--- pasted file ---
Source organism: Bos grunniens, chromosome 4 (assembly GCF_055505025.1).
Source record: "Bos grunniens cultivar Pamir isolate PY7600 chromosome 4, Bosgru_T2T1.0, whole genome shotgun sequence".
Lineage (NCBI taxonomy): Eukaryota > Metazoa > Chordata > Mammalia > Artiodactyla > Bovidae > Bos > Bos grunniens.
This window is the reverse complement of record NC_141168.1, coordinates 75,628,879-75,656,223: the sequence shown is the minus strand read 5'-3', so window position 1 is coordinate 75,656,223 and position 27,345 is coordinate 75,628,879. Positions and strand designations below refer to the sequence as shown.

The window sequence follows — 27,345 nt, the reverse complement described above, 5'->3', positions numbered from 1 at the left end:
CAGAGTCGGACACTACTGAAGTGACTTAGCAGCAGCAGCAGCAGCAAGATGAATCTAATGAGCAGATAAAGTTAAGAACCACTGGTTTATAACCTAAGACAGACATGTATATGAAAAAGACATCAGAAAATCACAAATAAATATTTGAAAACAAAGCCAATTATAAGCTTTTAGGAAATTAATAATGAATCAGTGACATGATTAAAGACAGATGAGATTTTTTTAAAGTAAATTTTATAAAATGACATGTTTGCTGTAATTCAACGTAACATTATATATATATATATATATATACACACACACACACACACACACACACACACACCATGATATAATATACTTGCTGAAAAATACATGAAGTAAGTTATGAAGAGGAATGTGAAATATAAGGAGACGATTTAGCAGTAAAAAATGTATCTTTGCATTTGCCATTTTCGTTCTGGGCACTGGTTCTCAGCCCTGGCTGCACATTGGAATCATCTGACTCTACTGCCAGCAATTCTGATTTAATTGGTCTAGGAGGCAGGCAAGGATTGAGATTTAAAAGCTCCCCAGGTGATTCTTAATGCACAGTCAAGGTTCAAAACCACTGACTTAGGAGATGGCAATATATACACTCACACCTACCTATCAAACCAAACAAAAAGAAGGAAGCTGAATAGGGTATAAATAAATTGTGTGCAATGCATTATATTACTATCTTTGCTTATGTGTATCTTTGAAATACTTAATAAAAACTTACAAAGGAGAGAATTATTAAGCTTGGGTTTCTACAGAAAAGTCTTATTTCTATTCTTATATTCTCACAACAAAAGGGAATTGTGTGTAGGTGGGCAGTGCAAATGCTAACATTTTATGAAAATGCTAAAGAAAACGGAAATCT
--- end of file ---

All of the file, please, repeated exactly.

Source organism: Bos grunniens, chromosome 4 (assembly GCF_055505025.1).
Source record: "Bos grunniens cultivar Pamir isolate PY7600 chromosome 4, Bosgru_T2T1.0, whole genome shotgun sequence".
Lineage (NCBI taxonomy): Eukaryota > Metazoa > Chordata > Mammalia > Artiodactyla > Bovidae > Bos > Bos grunniens.
This window is the reverse complement of record NC_141168.1, coordinates 75,628,879-75,656,223: the sequence shown is the minus strand read 5'-3', so window position 1 is coordinate 75,656,223 and position 27,345 is coordinate 75,628,879. Positions and strand designations below refer to the sequence as shown.

The window sequence follows — 27,345 nt, the reverse complement described above, 5'->3', positions numbered from 1 at the left end:
CAGAGTCGGACACTACTGAAGTGACTTAGCAGCAGCAGCAGCAGCAAGATGAATCTAATGAGCAGATAAAGTTAAGAACCACTGGTTTATAACCTAAGACAGACATGTATATGAAAAAGACATCAGAAAATCACAAATAAATATTTGAAAACAAAGCCAATTATAAGCTTTTAGGAAATTAATAATGAATCAGTGACATGATTAAAGACAGATGAGATTTTTTTAAAGTAAATTTTATAAAATGACATGTTTGCTGTAATTCAACGTAACATTATATATATATATATATATATACACACACACACACACACACACACACACACACCATGATATAATATACTTGCTGAAAAATACATGAAGTAAGTTATGAAGAGGAATGTGAAATATAAGGAGACGATTTAGCAGTAAAAAATGTATCTTTGCATTTGCCATTTTCGTTCTGGGCACTGGTTCTCAGCCCTGGCTGCACATTGGAATCATCTGACTCTACTGCCAGCAATTCTGATTTAATTGGTCTAGGAGGCAGGCAAGGATTGAGATTTAAAAGCTCCCCAGGTGATTCTTAATGCACAGTCAAGGTTCAAAACCACTGACTTAGGAGATGGCAATATATACACTCACACCTACCTATCAAACCAAACAAAAAGAAGGAAGCTGAATAGGGTATAAATAAATTGTGTGCAATGCATTATATTACTATCTTTGCTTATGTGTATCTTTGAAATACTTAATAAAAACTTACAAAGGAGAGAATTATTAAGCTTGGGTTTCTACAGAAAAGTCTTATTTCTATTCTTATATTCTCACAACAAAAGGGAATTGTGTGTAGGTGGGCAGTGCAAATGCTAACATTTTATGAAAATGCTAAAGAAAACGGAAATCT